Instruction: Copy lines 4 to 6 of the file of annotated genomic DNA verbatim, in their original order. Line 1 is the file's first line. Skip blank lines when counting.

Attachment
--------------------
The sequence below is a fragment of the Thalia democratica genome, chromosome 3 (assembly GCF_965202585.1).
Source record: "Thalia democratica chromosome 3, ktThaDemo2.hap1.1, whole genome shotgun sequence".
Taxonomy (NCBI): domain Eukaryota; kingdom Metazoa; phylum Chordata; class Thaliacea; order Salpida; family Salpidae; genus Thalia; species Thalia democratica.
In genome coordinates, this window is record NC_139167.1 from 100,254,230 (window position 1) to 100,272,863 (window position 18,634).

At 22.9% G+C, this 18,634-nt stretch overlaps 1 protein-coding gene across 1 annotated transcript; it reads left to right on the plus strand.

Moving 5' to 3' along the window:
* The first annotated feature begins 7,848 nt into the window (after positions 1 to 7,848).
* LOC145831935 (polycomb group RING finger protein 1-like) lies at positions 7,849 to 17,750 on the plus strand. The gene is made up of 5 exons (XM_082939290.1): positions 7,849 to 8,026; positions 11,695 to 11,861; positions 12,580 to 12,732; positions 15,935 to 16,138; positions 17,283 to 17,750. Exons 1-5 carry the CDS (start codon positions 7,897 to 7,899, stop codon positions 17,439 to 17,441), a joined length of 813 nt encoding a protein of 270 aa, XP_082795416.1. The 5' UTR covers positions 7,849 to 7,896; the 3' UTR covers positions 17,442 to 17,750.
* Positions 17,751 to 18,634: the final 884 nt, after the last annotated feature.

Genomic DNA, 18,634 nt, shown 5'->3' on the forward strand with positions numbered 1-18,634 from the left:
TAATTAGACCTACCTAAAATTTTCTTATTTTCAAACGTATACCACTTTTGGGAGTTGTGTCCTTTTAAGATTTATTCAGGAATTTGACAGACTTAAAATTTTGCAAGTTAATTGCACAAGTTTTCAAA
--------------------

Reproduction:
In genome coordinates, this window is record NC_139167.1 from 100,254,230 (window position 1) to 100,272,863 (window position 18,634).

At 22.9% G+C, this 18,634-nt stretch overlaps 1 protein-coding gene across 1 annotated transcript; it reads left to right on the plus strand.

Moving 5' to 3' along the window: